And his character is an important element in the novel. Hardy is a former soldier who has certainly been impacted by his military experience, but isn’t incapacitated by it. He is forthright, with little patience for social niceties or the pretensions and affectations of the wealthy. He drinks – a lot – but he isn’t a stereotypical alcoholic detective who drowns his sorrows in his pint. Here’s what Charles Waterstreet says about Hardy:


‘Cliff Hardy represents the true Australian male at his best: a larrikin, despising greed and conservatism, living hand-to-mouth while cursing the affluence around him. He treats every client as if he or she were a potential hostile witness who will be giving evidence against him one dark day in the future. He has the perfect CV for a PI…and finally, like his creator, he comes equipped with an inbuilt bull**** detector.’


At times Hardy shows compassion, especially once he learns the real truth behind everything in this case. And that compassion sometimes leads him to take decisions that aren’t, strictly speaking, in accordance with the law. But at the same time, he sees the need for cops and law enforcement, and I can say without spoiling the story that he has nothing but contempt for cops who don’t do their jobs ethically.

Another element in this novel is the look it gives readers at the lives of the rich. There’s plenty of arrogance and decadence there, and we see how wealth puts one in the position of having an awful lot of influence. Hardy doesn’t like that very much, as you can imagine, and through his eyes we get a very cynical view of those who have money.

The context of this story is distinctly Australian. The wit is Australian and so is the culture and lifestyle of the characters. So is the way in which Hardly interacts with his friends and with those who help him on the case. And Corris clearly places the reader in Sydney and its suburbs, where most of the story takes place. In fact, it would actually be difficult to imagine this story taking place anywhere else.  It’s easy to see why Corris won a Lifetime Achievement Award from the Australian Crime Writers Association (ACWA), which also bestows the prestigious Ned Kelly Awards.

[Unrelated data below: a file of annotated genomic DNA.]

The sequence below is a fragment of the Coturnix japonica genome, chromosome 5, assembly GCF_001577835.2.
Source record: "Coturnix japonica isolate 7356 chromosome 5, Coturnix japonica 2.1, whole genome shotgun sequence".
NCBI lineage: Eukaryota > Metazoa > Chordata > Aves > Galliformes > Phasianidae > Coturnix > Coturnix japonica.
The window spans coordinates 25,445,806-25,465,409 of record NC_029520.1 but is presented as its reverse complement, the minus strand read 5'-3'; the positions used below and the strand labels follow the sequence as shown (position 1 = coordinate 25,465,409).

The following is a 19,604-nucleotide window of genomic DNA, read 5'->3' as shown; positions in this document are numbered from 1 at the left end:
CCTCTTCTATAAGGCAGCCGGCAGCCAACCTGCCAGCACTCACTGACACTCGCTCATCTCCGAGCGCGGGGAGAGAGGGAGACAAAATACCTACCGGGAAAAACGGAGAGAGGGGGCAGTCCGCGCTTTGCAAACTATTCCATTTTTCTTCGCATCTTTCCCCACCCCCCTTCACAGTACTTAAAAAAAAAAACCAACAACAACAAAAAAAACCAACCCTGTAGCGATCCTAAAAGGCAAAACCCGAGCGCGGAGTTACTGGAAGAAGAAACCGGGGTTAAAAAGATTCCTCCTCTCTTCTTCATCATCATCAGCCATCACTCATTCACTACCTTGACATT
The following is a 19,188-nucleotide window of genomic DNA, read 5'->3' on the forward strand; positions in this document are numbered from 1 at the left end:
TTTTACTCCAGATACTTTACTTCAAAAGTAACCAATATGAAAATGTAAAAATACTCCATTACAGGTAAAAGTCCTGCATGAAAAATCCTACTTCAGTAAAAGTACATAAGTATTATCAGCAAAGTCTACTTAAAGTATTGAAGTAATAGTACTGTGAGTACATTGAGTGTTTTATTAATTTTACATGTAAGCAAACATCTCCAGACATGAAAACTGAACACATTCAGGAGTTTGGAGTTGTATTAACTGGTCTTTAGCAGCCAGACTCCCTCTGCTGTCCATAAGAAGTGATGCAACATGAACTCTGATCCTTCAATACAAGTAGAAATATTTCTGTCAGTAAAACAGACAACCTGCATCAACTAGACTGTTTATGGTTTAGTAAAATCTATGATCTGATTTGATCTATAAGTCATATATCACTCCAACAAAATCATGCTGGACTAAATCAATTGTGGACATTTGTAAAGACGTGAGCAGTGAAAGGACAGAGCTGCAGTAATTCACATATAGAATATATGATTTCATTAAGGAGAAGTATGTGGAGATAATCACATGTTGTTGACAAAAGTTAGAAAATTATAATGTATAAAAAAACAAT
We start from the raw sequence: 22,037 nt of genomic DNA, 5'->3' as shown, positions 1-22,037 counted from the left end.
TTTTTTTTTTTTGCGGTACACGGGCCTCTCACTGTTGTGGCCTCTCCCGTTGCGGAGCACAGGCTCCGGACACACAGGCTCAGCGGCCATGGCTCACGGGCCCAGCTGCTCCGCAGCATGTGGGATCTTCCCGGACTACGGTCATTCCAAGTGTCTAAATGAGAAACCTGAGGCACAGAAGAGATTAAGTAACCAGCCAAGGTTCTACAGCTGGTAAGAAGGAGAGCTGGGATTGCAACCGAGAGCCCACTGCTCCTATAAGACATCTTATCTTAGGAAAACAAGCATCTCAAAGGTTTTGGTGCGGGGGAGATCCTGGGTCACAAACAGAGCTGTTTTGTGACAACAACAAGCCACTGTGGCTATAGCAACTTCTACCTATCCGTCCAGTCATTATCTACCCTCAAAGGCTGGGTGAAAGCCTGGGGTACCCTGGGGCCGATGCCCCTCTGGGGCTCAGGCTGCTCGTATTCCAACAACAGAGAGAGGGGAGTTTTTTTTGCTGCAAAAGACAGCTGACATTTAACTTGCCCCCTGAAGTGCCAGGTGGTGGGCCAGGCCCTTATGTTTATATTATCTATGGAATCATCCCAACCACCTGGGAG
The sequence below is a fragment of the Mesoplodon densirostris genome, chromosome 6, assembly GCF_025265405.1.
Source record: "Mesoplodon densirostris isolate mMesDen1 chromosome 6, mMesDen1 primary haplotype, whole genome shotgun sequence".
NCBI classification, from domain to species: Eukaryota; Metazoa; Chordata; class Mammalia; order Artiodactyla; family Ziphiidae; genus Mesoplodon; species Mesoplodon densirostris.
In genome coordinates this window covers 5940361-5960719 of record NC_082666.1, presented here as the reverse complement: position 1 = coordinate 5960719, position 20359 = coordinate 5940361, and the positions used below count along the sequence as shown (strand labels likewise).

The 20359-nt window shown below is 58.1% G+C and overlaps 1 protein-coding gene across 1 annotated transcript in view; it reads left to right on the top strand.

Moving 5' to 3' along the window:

As I mentioned at the beginning of this post, this is a PI novel. So another important element in it is the way in which a PI goes about finding out details without a lot of official status. Since this novel was published in 1980, we also get a look at how PIs did their work in the days before the Internet and social media. For example, Hardy makes a great deal of use of contacts he’s made. He trades information with a journalist he knows, a cop he knows, and so on. Hardy also uses public records, library searches and sometimes just the telephone book.

The Dying Trade is a uniquely Australian story that introduces a quintessentially Australian PI. It features a sometimes-ugly mystery and a not-very-flattering look at the lives of the wealthy. There’s also wit in it though, and some solid, straightforward and sympathetic characters. But what’s your view? Have you read The Dying Trade? If you have, what elements do you see in it?